Volatility vs. Risk: Why These Investment Terms Aren’t Synonymous

August 28, 2023

There is often confusion about the relationship between risk and volatility. They are not the same thing, yet many investors use them synonymously.

As one financial writer explains, “Risk is the chance of a permanent loss of capital. Volatility is unpredictably both high and low around a long-term trend line.”

For example, an investment may have low risk of permanent loss yet still have high volatility with dramatic price swings.

This is why volatility can present opportunities for investors. Howard Marks, an investor and writer at Oaktree Capital Management, notes, “As an asset declines in price, making people view it as riskier, it becomes less risky (all else being equal)”.1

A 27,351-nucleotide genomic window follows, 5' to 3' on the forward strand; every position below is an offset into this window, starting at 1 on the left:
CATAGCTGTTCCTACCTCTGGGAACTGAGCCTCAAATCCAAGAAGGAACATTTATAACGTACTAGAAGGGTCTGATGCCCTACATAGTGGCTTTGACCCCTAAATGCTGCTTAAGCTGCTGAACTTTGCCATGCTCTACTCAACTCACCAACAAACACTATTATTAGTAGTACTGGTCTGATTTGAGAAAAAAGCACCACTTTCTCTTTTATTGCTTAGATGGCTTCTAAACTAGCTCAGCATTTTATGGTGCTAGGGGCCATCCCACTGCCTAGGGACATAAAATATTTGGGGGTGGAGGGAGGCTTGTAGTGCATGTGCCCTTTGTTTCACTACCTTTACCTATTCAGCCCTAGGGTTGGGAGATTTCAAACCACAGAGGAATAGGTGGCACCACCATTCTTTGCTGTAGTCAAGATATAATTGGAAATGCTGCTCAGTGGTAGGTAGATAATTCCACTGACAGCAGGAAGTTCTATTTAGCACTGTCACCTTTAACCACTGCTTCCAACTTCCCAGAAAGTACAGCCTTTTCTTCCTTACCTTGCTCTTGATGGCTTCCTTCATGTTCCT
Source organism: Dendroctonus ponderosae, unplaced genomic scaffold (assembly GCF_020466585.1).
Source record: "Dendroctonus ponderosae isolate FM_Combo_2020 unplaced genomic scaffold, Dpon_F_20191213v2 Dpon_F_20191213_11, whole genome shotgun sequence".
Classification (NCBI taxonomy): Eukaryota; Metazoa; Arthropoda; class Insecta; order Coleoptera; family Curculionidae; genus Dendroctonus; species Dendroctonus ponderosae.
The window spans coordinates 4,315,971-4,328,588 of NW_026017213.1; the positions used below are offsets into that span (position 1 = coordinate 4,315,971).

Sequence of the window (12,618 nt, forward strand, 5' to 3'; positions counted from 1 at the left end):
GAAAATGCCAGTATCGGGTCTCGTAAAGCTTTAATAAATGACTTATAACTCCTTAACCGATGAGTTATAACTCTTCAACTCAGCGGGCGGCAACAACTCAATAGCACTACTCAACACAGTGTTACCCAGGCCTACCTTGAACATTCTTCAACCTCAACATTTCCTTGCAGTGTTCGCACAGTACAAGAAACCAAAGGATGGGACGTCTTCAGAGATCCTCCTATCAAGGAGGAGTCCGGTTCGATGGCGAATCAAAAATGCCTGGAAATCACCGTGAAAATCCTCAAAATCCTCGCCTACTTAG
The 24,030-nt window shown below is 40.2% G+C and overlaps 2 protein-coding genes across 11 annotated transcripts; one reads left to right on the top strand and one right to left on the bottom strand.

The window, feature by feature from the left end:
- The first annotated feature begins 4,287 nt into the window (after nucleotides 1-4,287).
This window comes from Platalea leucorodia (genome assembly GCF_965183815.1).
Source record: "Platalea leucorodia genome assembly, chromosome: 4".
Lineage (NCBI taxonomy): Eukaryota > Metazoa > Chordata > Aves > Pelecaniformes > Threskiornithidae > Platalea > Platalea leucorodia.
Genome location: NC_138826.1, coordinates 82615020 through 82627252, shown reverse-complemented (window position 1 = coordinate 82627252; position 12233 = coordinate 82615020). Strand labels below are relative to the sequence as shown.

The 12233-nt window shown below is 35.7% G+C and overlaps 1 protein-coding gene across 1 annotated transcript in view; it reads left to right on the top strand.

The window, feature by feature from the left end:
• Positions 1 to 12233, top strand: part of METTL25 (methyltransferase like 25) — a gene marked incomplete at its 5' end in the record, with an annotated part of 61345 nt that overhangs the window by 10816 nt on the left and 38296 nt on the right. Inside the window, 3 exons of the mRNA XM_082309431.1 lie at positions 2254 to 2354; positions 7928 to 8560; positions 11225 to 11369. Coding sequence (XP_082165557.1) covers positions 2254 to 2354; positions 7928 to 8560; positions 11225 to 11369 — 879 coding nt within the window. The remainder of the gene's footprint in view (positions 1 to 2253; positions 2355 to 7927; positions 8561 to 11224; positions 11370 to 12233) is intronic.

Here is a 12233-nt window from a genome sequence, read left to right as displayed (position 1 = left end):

Of course, higher volatility can mean higher “potential risk”, as our regulator points out.2

One common way to mitigate risk is through diversification. Owning one stock has greater risk—chance of permanent loss—than owning an index of many stocks like the S&P 500.

While company failure causes permanent loss, normal price fluctuations are expected in markets.

Thankfully, volatility changes over time. The above JP Morgan chart3 reveals how over the short-term stock market volatility is high, while over the long term it is lower.

Therefore, time frame matters greatly in investing.

In summary, risk and volatility are related but distinct concepts. Investors can reduce risk through diversification and temper volatility through long time horizons.



1. “Risk Revisited”, p 12. 2014-09-03-risk-revisited

2. “Investing Basics: Volatility” (FINRA). Volatility

3. "Guide to the Markets" (3Q 2023), page 65. https://am.jpmorgan.com/us/en/asset-management/adv/insights/market-insights/guide-to-the-markets/